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Fly's Eye Dome

Fly’s Eye Dome by Buckminster Fuller

The Fly’s Eye Dome is a creation of American designer, inventor, and theorist R. Buckminster Fuller, and was originally intended to provide economical, efficient housing. After working for many years designing geodesic domes for industry and the military, in 1966 Fuller began working with John Warren, a surfboard manufacturer specializing in fiberglass, and architect Norman Foster to develop a new dome. This one would be constructed of lightweight fiberglass and feature circular openings, called “oculi,” in a pattern similar to the lenses of a fly’s eye, which would allow light and air to enter without compromising the integrity of the structure.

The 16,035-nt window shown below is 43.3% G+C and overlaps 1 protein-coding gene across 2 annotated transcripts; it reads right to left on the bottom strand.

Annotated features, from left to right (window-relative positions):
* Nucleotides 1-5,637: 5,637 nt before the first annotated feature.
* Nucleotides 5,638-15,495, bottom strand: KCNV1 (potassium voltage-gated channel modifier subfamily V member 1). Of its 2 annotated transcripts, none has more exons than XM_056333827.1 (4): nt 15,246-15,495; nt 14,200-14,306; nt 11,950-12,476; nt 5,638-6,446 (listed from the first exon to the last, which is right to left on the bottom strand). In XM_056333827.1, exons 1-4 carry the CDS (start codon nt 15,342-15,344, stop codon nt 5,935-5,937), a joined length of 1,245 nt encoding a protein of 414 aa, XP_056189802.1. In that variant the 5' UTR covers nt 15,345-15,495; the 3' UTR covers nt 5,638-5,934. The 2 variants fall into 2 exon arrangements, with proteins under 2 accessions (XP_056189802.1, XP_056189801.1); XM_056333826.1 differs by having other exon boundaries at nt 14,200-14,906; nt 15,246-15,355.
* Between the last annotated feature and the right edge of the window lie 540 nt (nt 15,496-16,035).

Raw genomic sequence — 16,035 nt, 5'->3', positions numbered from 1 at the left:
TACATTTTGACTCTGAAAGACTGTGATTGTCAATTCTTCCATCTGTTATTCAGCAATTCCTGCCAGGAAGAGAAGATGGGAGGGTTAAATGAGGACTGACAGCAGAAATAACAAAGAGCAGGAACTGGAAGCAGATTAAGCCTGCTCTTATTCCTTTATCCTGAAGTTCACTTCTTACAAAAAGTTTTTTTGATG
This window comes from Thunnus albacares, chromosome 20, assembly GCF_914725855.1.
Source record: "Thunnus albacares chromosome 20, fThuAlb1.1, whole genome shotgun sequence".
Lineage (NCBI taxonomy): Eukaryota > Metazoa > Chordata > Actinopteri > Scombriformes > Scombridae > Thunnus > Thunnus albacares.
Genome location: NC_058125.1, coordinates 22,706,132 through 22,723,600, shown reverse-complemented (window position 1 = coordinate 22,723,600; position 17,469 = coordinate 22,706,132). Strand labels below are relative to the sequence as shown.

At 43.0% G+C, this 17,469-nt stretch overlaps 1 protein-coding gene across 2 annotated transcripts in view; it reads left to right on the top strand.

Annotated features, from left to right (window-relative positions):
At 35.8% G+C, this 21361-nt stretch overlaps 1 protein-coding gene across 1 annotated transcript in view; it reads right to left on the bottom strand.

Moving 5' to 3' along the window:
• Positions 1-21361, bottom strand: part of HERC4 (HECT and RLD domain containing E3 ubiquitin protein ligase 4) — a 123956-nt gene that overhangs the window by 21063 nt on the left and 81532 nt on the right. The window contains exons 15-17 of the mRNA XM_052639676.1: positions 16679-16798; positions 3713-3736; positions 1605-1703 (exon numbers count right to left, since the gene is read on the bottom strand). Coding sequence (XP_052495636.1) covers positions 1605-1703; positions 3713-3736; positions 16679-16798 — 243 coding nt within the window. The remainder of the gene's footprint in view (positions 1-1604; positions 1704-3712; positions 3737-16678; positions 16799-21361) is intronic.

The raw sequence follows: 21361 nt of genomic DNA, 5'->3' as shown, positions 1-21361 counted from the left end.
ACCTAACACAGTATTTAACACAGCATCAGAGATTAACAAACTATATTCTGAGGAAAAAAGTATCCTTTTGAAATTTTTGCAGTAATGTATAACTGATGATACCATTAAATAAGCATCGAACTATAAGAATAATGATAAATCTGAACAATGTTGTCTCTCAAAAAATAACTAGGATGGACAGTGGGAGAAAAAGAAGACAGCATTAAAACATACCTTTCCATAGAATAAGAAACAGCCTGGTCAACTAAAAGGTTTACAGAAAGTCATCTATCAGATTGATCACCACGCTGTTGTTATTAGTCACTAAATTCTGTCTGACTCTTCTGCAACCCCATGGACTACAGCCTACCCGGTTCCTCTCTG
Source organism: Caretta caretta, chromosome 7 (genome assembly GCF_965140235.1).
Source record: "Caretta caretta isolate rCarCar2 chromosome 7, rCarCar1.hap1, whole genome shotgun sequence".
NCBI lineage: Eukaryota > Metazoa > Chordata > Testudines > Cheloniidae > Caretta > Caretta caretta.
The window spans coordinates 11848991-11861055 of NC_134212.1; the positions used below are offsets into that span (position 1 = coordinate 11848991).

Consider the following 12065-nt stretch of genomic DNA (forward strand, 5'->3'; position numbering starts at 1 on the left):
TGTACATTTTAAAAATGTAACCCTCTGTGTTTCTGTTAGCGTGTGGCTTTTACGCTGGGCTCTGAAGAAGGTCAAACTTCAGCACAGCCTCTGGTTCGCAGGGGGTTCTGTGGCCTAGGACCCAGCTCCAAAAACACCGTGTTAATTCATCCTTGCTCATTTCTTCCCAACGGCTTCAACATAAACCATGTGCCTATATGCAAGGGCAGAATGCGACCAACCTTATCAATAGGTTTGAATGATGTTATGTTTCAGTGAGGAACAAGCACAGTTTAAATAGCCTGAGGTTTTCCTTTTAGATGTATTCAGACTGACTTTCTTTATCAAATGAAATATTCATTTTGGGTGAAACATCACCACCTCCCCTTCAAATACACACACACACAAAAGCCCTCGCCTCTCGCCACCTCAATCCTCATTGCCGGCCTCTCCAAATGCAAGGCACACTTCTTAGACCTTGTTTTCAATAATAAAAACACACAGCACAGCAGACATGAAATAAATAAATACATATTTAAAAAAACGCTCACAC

By 1981, they had developed three prototypes: a 12-foot, a 24-foot, and a 50-foot version. Crystal Bridges acquired the 50-foot structure in 2016 after it was painstakingly restored by architectural historian Robert Rubin. This dome has not been shown in the US since its first appearance at the 1981 Los Angeles Bicentennial. Now installed on Crystal Bridges’ Orchard Trail, Fuller’s Fly’s Eye Dome is open for public viewing at no cost from dawn until dusk.

Buckminster Fuller in front of a Fuller dome
R. Buckminster Fuller (1895 - 1983), Fly's Eye Dome, 1961, fabricated ca. 1980, Fiberglass-reinforced polyester, 38 × 50 × 50ft. Crystal Bridges Museum of American Art, Bentonville, Arkansas, 2015.15

Spotlight Talk: Robert Rubin on the Fly’s Eye Dome

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Ken and Liz Allen, Chip and Susan Chambers, and the Harrison and Rhonda French Family.